Adam Tuttle

Slow Is Smooth, Smooth Is Fast

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In skydiving we have a saying: Slow is smooth, and smooth is fast.

When you get out of an airplane at 14,000 feet in the air, you have somewhere between 40 and 60 seconds to play before you need to do the important work of saving your life by opening your parachute. (The timing depends on what exactly you're doing while you fall.)

Once you get beyond the concept that it's possible to get out of an airplane in flight and then touch down softly, you start to want to hang out with friends while you're there.

Me, skydiving

This has actually turned into a sport with a lot of different disciplines within it. For example, here's the 2019 performance of this year's national champion team, Rythm:

Like most other sports, the goal here is to get the most "points." In formation skydiving a point is a completed formation, possibly following a compulsory movement. Basically, turn a certain way and be holding onto each other in the right spots.

As you can imagine, it's easy to feel pressured to move quickly. You have limited time and the goal is to get as many points as you can, and hope you get more than the other teams. But somewhat counterintuitively, most professional coaches will teach their teams to slow down and be deliberate about their movements. They say, "Slow is smooth, and smooth is fast."

The meaning is that when you're taking enough time to be deliberate and calculated in your movements, you're less likely to make mistakes. And the fewer mistakes you make, the faster you can go. If you instead act frantically, you're more likely to make mistakes and those mistakes are more likely to cost you both in the moment and again later.

In skydiving, that might mean you miss your grip now and you also put yourself in a harder to reach spot in the sky for a future formation, slowing the team down even more.

I was reminded of this saying yesterday when, in an attempt to multitask and move (with the clear eyes of hindsight) what was admittedly a little bit frantically, I accidentally deleted the most important partitions on my computer: The operating system I use every day at work.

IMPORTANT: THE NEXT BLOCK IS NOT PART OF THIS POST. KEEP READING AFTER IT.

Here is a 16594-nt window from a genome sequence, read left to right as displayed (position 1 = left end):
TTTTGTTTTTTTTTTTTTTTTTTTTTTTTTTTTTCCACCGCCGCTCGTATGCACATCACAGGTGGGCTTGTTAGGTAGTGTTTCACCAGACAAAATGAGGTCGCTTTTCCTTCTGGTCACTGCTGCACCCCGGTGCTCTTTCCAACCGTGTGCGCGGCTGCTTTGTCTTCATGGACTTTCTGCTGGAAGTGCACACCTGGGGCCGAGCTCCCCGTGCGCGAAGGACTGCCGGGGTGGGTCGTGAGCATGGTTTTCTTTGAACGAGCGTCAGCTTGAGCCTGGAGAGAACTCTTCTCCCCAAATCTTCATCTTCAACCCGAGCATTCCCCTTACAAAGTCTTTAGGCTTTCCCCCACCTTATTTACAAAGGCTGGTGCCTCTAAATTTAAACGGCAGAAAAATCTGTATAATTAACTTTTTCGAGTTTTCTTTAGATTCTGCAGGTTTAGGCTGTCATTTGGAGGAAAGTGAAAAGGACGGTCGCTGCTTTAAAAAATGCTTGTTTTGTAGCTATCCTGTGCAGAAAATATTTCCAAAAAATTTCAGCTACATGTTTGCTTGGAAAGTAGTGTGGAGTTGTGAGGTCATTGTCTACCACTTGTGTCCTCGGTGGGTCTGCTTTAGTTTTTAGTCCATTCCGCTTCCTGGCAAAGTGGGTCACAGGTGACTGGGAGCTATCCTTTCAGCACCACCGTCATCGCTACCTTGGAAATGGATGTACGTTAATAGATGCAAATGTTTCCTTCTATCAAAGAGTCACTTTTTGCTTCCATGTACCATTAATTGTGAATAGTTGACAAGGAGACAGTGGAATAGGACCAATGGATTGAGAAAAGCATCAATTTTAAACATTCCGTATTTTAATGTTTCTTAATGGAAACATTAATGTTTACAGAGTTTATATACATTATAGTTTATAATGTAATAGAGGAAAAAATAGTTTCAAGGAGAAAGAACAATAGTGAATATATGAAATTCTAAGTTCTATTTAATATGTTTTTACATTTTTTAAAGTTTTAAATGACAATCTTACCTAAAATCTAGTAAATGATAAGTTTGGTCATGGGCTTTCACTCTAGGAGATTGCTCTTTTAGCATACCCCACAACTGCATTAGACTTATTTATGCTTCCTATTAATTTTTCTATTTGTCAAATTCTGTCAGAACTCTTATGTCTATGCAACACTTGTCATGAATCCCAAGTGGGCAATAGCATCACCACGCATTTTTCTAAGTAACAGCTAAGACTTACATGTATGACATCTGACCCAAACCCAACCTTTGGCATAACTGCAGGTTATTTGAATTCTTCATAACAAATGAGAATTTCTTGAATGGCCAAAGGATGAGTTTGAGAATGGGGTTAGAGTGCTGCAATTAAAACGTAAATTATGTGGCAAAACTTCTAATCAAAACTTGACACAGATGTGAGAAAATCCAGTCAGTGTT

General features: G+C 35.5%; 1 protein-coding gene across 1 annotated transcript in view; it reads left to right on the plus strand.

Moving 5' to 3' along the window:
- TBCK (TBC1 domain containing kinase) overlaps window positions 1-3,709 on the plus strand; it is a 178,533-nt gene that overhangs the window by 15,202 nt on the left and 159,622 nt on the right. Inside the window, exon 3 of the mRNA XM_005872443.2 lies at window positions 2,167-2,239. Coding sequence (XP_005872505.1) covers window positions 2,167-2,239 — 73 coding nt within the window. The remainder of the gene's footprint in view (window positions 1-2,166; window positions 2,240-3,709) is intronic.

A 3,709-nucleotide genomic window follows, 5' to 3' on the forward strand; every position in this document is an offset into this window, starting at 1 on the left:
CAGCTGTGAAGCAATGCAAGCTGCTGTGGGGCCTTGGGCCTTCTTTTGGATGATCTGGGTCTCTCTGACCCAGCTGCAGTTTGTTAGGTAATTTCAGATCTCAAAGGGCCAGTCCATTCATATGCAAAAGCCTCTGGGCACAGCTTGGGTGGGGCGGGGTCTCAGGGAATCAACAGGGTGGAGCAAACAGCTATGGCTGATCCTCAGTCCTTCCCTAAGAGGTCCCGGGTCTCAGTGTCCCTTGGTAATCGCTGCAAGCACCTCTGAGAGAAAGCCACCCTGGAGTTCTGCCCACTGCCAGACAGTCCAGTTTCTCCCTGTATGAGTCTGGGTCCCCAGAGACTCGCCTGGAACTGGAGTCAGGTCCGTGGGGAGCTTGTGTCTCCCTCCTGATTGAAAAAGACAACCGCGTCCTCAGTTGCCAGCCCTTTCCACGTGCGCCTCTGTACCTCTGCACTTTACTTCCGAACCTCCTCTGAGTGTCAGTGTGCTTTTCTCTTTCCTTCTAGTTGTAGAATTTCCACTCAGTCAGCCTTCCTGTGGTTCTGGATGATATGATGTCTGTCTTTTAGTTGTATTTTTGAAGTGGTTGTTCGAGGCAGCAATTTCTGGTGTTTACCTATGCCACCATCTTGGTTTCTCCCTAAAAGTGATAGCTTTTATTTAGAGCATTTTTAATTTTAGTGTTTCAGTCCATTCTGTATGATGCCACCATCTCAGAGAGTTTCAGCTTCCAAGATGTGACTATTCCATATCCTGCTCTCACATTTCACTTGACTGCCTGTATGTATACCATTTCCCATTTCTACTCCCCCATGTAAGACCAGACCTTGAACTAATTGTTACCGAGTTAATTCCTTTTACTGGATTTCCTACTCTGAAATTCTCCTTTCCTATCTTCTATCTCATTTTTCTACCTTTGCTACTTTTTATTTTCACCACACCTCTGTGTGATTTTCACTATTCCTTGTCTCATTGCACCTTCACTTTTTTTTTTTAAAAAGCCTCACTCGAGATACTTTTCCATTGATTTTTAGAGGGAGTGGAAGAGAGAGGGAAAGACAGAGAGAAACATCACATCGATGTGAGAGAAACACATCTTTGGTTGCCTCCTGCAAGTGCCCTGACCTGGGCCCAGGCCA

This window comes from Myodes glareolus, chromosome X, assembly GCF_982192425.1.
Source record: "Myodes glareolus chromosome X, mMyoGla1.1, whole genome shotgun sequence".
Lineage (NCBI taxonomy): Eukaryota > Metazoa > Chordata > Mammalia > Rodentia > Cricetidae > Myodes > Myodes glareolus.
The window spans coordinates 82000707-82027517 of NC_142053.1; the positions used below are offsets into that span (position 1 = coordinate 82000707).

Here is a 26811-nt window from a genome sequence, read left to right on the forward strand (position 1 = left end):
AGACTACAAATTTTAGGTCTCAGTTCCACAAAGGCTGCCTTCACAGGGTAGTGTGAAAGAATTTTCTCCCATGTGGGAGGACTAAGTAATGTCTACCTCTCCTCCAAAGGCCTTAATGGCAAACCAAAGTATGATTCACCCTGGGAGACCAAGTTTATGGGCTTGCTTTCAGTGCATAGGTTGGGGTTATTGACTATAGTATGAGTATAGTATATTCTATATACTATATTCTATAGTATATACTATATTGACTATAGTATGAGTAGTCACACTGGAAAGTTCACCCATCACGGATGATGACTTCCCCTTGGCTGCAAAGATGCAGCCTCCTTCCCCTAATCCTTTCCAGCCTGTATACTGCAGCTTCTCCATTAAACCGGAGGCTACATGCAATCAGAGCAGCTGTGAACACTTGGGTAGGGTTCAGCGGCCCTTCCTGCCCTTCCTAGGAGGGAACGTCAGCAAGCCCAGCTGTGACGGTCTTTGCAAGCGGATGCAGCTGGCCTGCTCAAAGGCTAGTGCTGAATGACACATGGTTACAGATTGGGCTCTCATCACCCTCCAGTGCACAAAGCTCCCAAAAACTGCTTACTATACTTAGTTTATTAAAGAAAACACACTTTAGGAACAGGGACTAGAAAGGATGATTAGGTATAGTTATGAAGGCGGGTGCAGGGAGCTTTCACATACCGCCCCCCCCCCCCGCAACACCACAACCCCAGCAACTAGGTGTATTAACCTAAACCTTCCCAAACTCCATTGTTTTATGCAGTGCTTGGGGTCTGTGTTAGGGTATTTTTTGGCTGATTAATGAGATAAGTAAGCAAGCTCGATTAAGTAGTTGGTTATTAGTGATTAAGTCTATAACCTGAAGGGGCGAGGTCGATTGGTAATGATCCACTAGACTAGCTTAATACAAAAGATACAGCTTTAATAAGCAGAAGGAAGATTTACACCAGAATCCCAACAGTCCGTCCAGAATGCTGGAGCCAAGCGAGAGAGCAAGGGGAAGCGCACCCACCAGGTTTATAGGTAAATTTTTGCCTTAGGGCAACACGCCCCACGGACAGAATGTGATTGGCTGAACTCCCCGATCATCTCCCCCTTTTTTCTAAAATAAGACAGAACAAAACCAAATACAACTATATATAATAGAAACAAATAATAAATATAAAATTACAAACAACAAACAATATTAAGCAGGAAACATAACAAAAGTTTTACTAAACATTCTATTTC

You may know that I use a Hackintosh that I built for myself this year. I built it on some pretty great hardware, and I'm attempting to set it up to dual-boot Windows for more options in PC gaming. Thinking I was sooo clever I setup the installer to run while I would be showering. Multitasking for the win! Except, after my shower as I was brushing my teeth, I realized what I had done. (Basically: I forgot to unplug the OSX drive and plug in the empty drive for Windows to install onto.)

This story is not a complete tragedy, because thankfully I had a recent complete drive clone available to recover with, but man did it feel like a gut-punch at the time! Trying to rush really bit me, and if I wasn't prepared that could have ruined a lot more than my day.

The same principle is true for engineering work. Taking the time to be deliberate, you'll make fewer mistakes and have cleaner solutions. It might mean you'll have more, better, (any?) automated tests, which not only give you confidence in what you're bulding now, but also provide confidence that you haven't inadvertently broken it later.

Too often in the software world we're focused on the deadline, and then what happens? I bet you can relate to this: You put in extra hours and stress yourself out, but you meet that deadline. Then the customer ends up not touching your work for months. How infuriating!

I'm not here to tell you how to estimate projects and how to account for the time to write tests and documentation (if you've got that magic mirror, do share!) but what I am saying is that you can probably afford to take the time to be deliberate. If you do, it will save you time in the long run.